- 50. Cheung G W, Rensvold R B (2002). Evaluating goodness-of-fit indexes for testing measurement invariance. Structural Equation Modeling, 9(2), 233–255. doi: 10.1207/s15328007sem0902_5.
- 51. Bliese P D (2000). Within-group agreement, non-independence, and reliability: Implications for data aggregation and analysis. In Klein K. J. & Kozlowski S. W. (Eds.), Multilevel theory, research, and methods in organizations (pp. 349–381). San Francisco, CA: Jossey-Bass.
- 52. Ord J K, Getis A (1995). Local spatial autocorrelation statistics: distributional issues and an application. Geographical Analysis, 27, 286–306. doi: 10.1111/j.1538-4632.1995.tb00912.x.
- 53. Bivand R S, Pebesma E J, Gómez-Rubio V (2008). Applied spatial data analysis with R. New York, NY, Springer. doi: 10.1007/978-1-4614-7618-4.
- 54. Soto C J, John O P, Gosling S D, Potter J (2011). Age differences in personality traits from 10 to 65: Big five domains and facets in a large cross-sectional sample. Journal of Personality and Social Psychology, 100, 330–348. doi: 10.1037/a0021717. pmid:21171787
- 55. Florida R (2002). The rise of the creative class. New York: Basic Books.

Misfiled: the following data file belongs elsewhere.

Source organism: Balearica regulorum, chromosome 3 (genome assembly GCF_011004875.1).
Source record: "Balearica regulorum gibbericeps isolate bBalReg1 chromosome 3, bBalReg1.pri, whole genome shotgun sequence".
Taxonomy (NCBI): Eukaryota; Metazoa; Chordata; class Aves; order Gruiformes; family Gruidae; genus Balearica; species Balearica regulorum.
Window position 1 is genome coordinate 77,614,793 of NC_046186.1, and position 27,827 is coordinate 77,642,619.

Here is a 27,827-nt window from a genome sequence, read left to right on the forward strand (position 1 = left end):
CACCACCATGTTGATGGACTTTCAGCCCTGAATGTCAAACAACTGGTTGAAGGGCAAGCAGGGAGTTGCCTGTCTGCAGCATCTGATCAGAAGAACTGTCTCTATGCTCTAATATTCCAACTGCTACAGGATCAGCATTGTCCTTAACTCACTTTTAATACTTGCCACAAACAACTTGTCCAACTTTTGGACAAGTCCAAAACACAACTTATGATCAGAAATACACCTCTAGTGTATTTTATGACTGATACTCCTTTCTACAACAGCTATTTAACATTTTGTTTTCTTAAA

- 56. Huckfeldt R, Sprague J (1995). Citizens, politics, and social communication: Information and influence in an election campaign. New York: Cambridge University Press.
- 57. Ozer D J, Benet-Martínez V (2006). Personality and the prediction of consequential outcomes. Annual Review of Psychology, 57(1), 401–421. doi: 10.1146/annurev.psych.57.102904.190127.
- 58. Mõttus R, Allik J, Realo A (2010). An attempt to validate national mean scores of conscientiousness: No necessarily paradoxical findings. Journal of Research in Personality, 44, 630–640. doi: 10.1016/j.jrp.2010.08.005.
- 59. McCrae R R, Sutin A R (2009). Openness to Experience. In Leary M. R. and Hoyle R. H. (Eds.), Handbook of individual differences in social behavior (pp. 257–273). New York: Guilford.
- 60. Fowler J H, Christakis N A (2008). Dynamic spread of happiness in a large social network: Longitudinal analysis over 20 years in the Framingham Heart Study. British Medical Journal, 337, a2338. doi: 10.1136/bmj.a2338. pmid:19056788
- 61. Joiner T E Jr., Katz J (1999). Contagion of depressive symptoms and mood: Meta-analytic review and explanations from cognitive, behavioral, and interpersonal viewpoints. Clinical Psychology: Science & Practice, 6, 149–164. doi: 10.1093/clipsy.6.2.149.